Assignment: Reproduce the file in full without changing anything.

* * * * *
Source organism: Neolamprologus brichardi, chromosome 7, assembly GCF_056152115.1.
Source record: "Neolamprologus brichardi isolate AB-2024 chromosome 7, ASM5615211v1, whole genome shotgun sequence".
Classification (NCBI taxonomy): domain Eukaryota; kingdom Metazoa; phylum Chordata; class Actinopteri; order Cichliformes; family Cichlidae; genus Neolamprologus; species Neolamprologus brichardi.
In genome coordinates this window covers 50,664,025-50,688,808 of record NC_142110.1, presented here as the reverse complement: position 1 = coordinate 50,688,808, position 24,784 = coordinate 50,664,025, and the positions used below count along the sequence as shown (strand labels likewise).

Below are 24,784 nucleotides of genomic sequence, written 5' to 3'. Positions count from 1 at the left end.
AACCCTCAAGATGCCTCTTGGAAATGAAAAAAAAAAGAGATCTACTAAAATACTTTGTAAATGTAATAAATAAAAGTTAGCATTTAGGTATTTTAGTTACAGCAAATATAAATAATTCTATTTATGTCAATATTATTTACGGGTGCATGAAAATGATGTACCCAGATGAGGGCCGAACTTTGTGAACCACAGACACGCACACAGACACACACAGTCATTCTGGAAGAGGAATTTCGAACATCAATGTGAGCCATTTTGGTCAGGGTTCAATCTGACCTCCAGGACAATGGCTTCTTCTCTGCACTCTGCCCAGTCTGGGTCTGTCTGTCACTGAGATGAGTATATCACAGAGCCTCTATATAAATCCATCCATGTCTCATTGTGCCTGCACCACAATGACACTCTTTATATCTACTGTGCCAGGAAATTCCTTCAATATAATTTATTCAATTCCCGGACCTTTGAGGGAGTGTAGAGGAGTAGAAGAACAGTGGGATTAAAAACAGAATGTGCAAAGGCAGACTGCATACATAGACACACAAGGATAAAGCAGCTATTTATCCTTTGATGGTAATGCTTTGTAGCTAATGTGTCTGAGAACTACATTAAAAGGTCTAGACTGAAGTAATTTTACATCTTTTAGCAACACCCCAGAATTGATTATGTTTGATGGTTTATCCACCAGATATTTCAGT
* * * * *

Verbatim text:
Source organism: Neolamprologus brichardi, chromosome 7, assembly GCF_056152115.1.
Source record: "Neolamprologus brichardi isolate AB-2024 chromosome 7, ASM5615211v1, whole genome shotgun sequence".
Classification (NCBI taxonomy): domain Eukaryota; kingdom Metazoa; phylum Chordata; class Actinopteri; order Cichliformes; family Cichlidae; genus Neolamprologus; species Neolamprologus brichardi.
In genome coordinates this window covers 50,664,025-50,688,808 of record NC_142110.1, presented here as the reverse complement: position 1 = coordinate 50,688,808, position 24,784 = coordinate 50,664,025, and the positions used below count along the sequence as shown (strand labels likewise).

Below are 24,784 nucleotides of genomic sequence, written 5' to 3'. Positions count from 1 at the left end.
AACCCTCAAGATGCCTCTTGGAAATGAAAAAAAAAAGAGATCTACTAAAATACTTTGTAAATGTAATAAATAAAAGTTAGCATTTAGGTATTTTAGTTACAGCAAATATAAATAATTCTATTTATGTCAATATTATTTACGGGTGCATGAAAATGATGTACCCAGATGAGGGCCGAACTTTGTGAACCACAGACACGCACACAGACACACACAGTCATTCTGGAAGAGGAATTTCGAACATCAATGTGAGCCATTTTGGTCAGGGTTCAATCTGACCTCCAGGACAATGGCTTCTTCTCTGCACTCTGCCCAGTCTGGGTCTGTCTGTCACTGAGATGAGTATATCACAGAGCCTCTATATAAATCCATCCATGTCTCATTGTGCCTGCACCACAATGACACTCTTTATATCTACTGTGCCAGGAAATTCCTTCAATATAATTTATTCAATTCCCGGACCTTTGAGGGAGTGTAGAGGAGTAGAAGAACAGTGGGATTAAAAACAGAATGTGCAAAGGCAGACTGCATACATAGACACACAAGGATAAAGCAGCTATTTATCCTTTGATGGTAATGCTTTGTAGCTAATGTGTCTGAGAACTACATTAAAAGGTCTAGACTGAAGTAATTTTACATCTTTTAGCAACACCCCAGAATTGATTATGTTTGATGGTTTATCCACCAGATATTTCAGT